Two hundred billion rupees were raised through Sukuk-II at competitive book building at Pakistan Stock Exchange at a rate below Kibor. Advisor to the Prime Minister on Finance Dr Hafeez Sheikh tweeted that this would save the government 18 billion rupees over 10 years in debt servicing with the transaction oversubscribed by 70 percent. He added, “excellent team efforts by the Ministry of Finance Debt Office, Securities and Exchange Commission of Pakistan (SECP), State Bank of Pakistan (SBP) and Pakistan Stock Exchange (PSX)." This outcome is greatly appreciated and one would hope that the government takes this approach to future borrowings as well.

In the Economic Coordination Committee (ECC) of the Cabinet held on 29 January 2019, chaired by the then Finance Minister Asad Umar, it was decided to issue 200 billion rupee Sukuk-I through the Power Holding Pakistan Limited where the power sector's debt is parked. A consortium of banks headed by Meezan Bank offered a rate of Kibor+0.8 on a competitive basis, and the proceeds were used for paying outstanding liabilities of various power sector entities through the Central Power Purchasing Agency (CPPA-G) Limited.

The Power Division reportedly informed the Finance Division earlier this year, which was also attended by representatives from SECP and SBP that a consortium of banks had bid for Sukuk-II at Kibor plus 0.78. By June 2019, the power sector submitted a summary for the issuance of a second tranche notably Sukuk-II, of the same amount as Sukuk-I. The ECC set up a committee under the chairmanship of the Advisor to the Prime Minister on Institutional Reforms and Austerity and including Secretary Finance and Power Division to examine the proposal in a holistic manner and submit recommendations to the ECC.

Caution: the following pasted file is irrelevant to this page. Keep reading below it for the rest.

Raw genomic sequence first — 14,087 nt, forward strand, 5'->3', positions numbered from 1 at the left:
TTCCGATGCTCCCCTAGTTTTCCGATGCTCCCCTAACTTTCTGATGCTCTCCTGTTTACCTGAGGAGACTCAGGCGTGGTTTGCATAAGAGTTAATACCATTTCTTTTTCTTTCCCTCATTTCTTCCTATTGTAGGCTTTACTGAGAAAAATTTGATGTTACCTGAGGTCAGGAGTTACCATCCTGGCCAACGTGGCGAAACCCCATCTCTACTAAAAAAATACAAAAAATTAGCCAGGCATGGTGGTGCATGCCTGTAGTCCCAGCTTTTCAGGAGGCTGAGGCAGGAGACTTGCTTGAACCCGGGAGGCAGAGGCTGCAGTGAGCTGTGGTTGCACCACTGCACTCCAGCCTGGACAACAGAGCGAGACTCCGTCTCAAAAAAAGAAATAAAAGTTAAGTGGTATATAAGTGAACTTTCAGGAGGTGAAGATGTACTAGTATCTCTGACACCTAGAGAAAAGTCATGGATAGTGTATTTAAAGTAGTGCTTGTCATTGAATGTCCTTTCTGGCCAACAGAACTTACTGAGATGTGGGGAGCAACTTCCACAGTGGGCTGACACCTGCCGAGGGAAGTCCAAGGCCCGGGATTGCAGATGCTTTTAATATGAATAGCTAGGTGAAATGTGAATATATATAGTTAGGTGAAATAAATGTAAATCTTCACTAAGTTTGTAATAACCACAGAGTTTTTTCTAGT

The recommendation of the Ishrat Husain-led committee was to raise another 200 billion rupees as a fresh facility through issuance of Sukuk-II against assets of Discos/Gencos as collateral through open bidding to procure financing in a fair and transparent manner. The Finance Division was proposed to (i) provide a government guarantee for repayment as well as profit; (ii) servicing to be done through a surcharge and for the interim six months or tariff determination whichever is earlier, the mark-up servicing will be made by the government which will be treated as government equity in Discos; and (iii) to finalise stock handling plan the 200 billion rupee Sukuk will be a component of the plan. It is unclear whether any of these recommendations were taken on board as details are yet to be released.

Be that as it may, while Business Recorder is appreciative of the approach taken for Sukuk-II yet disturbingly there has been little, if any, improvement in the power sector's governance. Reforms that have time and again been identified with the assistance of donor agencies with several administrations, including the incumbent, pledging to implement them yet to date the power sector epitomizes poor governance reflected by rising transmission and distribution losses with a burgeoning circular debt, estimated at around 2 trillion rupees to-date, that creates the need for borrowings.

To conclude, the Sukuk-II issuance was undertaken successfully and may be the way forward in terms of future borrowing. However, one would hope that the government focuses more attention on sorting out the myriad issues plaguing the power sector that would take away the need for the sector borrowing in future.

Copyright Business Recorder, 2020